The finish of last year’s Liège-Bastogne-Liège was one of the most dramatic moments of the 2020 season. Julian Alaphilippe (Deceuninck-QuickStep) was, typically, the man at the centre of it all, appearing to be on the brink of victory in a five-man sprint to the line before making the fatal mistake of celebrating too early, allowing Primož Roglič (Jumbo-Visma) to lunge ahead of him to his right-hand side.
Add to that the extra controversy of Alaphilippe being relegated for deviating from his sprinting line, and the finish alone had enough talking points to keep cycling fans debating and discussing it for days afterwards.
Looking back now, however, perhaps the most interesting thing about the race was how it was decided by a small group sprint, something which bucked the trend of recent editions – and perhaps suggested that the changes to the route implemented in 2019 are working.
Despite its esteemed status as La Doyenne, the oldest of the five monuments, Liège-Bastogne-Liège has suffered something of an identity crisis in recent years. The organisers have tweaked and tinkered with the route, adding a climb here and removing another there, but couldn’t seem to find the right recipe to make the race more exciting and less formulaic.
From 2013 to 2018, all but two editions ended in large group sprints, as the favourites rode conservatively, keeping their powder dry until the uphill finish in Ans.
In 2019, the organisers made the significant decision to move the finish from Ans into the centre of Liège, and the effect has been immediate. The final climb of the Côte de la Roche-aux-Faucons is now 13.5 kilometres from the finish, and has formed the decisive selections in both the editions since, making for two prolonged and very exciting endgames.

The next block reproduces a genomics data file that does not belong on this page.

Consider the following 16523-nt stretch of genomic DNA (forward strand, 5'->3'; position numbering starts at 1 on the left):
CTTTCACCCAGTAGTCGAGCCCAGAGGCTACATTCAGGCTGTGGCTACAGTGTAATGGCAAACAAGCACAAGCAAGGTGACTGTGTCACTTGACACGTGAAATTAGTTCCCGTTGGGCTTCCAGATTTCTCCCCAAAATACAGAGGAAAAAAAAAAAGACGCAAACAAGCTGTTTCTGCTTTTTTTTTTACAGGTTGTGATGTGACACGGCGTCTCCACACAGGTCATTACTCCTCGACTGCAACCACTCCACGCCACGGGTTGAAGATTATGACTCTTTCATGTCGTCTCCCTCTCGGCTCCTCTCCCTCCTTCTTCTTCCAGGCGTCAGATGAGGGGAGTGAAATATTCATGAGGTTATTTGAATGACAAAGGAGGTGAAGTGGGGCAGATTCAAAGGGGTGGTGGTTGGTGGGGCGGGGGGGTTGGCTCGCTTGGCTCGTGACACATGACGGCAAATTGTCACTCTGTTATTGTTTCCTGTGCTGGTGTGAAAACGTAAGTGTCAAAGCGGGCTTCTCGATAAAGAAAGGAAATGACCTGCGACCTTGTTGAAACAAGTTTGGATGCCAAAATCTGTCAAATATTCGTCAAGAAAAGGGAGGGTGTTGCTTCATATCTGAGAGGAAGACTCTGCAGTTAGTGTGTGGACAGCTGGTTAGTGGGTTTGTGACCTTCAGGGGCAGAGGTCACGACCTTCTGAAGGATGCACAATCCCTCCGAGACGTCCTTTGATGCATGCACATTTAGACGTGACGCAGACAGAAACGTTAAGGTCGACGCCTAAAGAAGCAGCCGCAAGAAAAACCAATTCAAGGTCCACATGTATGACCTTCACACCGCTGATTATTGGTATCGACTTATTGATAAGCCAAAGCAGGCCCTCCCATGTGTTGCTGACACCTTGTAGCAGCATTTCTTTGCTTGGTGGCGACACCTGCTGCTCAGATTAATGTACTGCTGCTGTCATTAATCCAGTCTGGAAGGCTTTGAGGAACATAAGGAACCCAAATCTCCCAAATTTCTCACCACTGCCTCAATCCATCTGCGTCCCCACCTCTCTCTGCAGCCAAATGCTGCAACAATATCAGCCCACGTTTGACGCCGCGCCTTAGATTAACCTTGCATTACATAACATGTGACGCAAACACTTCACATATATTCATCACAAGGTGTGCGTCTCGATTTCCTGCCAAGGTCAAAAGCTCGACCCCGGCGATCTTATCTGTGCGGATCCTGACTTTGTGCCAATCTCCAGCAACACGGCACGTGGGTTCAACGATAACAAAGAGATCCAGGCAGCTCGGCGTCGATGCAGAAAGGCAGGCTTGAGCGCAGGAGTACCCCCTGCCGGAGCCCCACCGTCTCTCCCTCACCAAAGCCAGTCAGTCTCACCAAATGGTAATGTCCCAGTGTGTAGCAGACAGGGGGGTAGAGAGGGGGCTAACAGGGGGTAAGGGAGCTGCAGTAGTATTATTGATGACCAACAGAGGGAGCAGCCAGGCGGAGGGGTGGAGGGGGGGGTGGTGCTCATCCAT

In 2019, Jakob Fuglsang went clear on the climb with Davide Formolo and Michael Woods, before dropping them both on the draggy run-in to the finish to solo to victory. Then last year, Alaphilippe took Marc Hirschi, Tadej Pogačar and Roglič with him over the climb, leading to that fateful sprint.
Given what happened last year, you sense Alaphilippe has unfinished business with Liège-Bastogne-Liège. He has come close to winning it before, finishing second on debut way back in 2015, but last year’s defeat will have been especially painful.
The Frenchman brings terrific form with him into this year’s race, having just about got the better of Roglič to win Flèche Wallonne, and the two will once again surely be among the top contenders on Sunday.
It’s tempting to bill this year’s race as a rematch between the world champion and the defending champion, but there are many other riders who are capable of winning. Alejandro Valverde (Movistar), for one, wasn’t too far behind them on the Mur de Huy, and has the form and the experience to add what would be a record-equalling fifth Liège-Bastogne-Liège victory.
Both Michael Woods (Israel Start-Up Nation) and Max Schachmann (Bora-Hansgrohe) have been in good form of late, and are among the most consistent performers in the Ardennes classics in recent years, but perhaps lack the X-factor to make the leap from top-five finishes into victories.